23 Aug 2022
23 Aug 2022

The extremely hot and dry 2018 summer in central and northern Europe from a multi-faceted weather and climate perspective

Efi Rousi1, Andreas H. Fink2, Lauren S. Andersen1, Florian N. Becker2, Goratz Beobide-Arsuaga3,4, Marcus Breil2,5, Giacomo Cozzi6,7, Jens Heinke1, Lisa Jach8, Deborah Niermann9, Dragan Petrovic10, Andy Richling11, Johannes Riebold12, Stella Steidl9, Laura Suarez-Gutierrez13, Jordis Tradowsky6,14, Dim Coumou1,15,16, André Düsterhus17, Florian Ellsäßer18, Georgios Fragkoulidis19, Daniel Gliksman20,21, Dörthe Handorf12, Karsten Haustein22,a, Kai Kornhuber1,23,24, Harald Kunstmann7,10, Joaquim G. Pinto2, Kirsten Warrach-Sagi8, and Elena Xoplaki18,25 Efi Rousi et al.
  • 1Potsdam Institute of Climate Impact Research (PIK), Member of the Leibniz Association, Potsdam, Germany
  • 2Institute of Meteorology and Climate Research (IMK-TRO), Karlsruhe Institute of Technology, Karlsruhe, Germany
  • 3International Max Planck Research School on Earth System Modelling (IMPRS-ESM), Germany
  • 4Institute of Oceanography, Center for Earth System Sustainability, Hamburg University, Hamburg, Germany
  • 5University of Hohenheim, Hohenheim, Germany
  • 6Deutscher Wetterdienst, Regionales Klimabüro Potsdam, Stahnsdorf, Germany
  • 7University of Augsburg, Augsburg, Germany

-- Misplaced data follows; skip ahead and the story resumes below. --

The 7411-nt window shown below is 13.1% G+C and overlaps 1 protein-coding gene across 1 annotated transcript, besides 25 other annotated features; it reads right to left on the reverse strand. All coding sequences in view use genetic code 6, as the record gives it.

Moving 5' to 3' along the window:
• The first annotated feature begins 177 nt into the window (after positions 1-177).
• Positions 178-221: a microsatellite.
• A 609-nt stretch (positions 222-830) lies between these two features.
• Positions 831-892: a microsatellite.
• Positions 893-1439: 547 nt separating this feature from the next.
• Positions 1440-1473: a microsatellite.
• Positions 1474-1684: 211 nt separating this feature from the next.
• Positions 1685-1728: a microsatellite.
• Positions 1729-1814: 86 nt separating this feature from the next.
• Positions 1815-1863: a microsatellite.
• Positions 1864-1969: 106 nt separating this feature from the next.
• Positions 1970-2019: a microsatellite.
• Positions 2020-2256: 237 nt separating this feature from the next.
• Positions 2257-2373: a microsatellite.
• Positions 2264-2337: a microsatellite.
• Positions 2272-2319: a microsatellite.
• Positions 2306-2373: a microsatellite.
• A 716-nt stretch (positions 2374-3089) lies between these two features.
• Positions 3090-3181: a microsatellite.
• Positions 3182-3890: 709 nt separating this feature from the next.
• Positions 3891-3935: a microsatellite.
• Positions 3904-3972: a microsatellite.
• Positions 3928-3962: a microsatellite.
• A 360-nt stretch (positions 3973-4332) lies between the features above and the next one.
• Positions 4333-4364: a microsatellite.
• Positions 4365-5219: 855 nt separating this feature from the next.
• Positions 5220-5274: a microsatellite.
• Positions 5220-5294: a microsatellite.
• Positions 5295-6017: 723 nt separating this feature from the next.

• 8University of Hohenheim, Hohenheim, Germany
  • 9Deutscher Wetterdienst, Offenbach, Germany
  • 10Institute of Meteorology and Climate Research (IMK-IFU), Karlsruhe Institute of Technology, Campus Alpin, Garmisch-Partenkirchen, Germany
  • 11Institute of Meteorology, Free University of Berlin, Berlin, Germany
  • 12Alfred Wegener Institute, Helmholtz Centre for Polar and Marine Research, Potsdam, Germany
  • 13Max-Planck-Institut für Meteorologie, Hamburg, Germany
  • 14Bodeker Scientific, Alexandra, New Zealand
  • 15IVM-Institute for Environmental Studies, Free University of Amsterdam, Amsterdam, Netherlands
  • 16Royal Netherlands Meteorological Institute (KNMI), De Bilt, Netherlands
  • 17Irish Climate Analysis and Research UnitS (ICARUS), Department of Geography, Maynooth University, Maynooth, Ireland
  • 18Centre of International Development and Environmental Research, Justus Liebig University Giessen, Giessen, Germany
  • 19Institute for Atmospheric Physics, Johannes Gutenberg University, Mainz, Germany
  • 20Institute for Hydrology and Meteorology, Faculty of Environmental Sciences, Technische Universität Dresden, Tharandt, Germany
  • 21Institute of Geography, Technische Universität Dresden, Dresden, Germany
  • 22Climate Service Center Germany (GERICS), Helmholtz-Zentrum hereon, Hamburg, Germany
  • 23Lamont-Doherty Earth observatory, Columbia University, New York, US
  • 24German Council on Foreign Relations, Berlin, Germany
  • 25Institute of Geography, Justus Liebig University Giessen, Giessen, Germany
  • anow at: Institute for Meteorology, University of Leipzig, Leipzig, Germany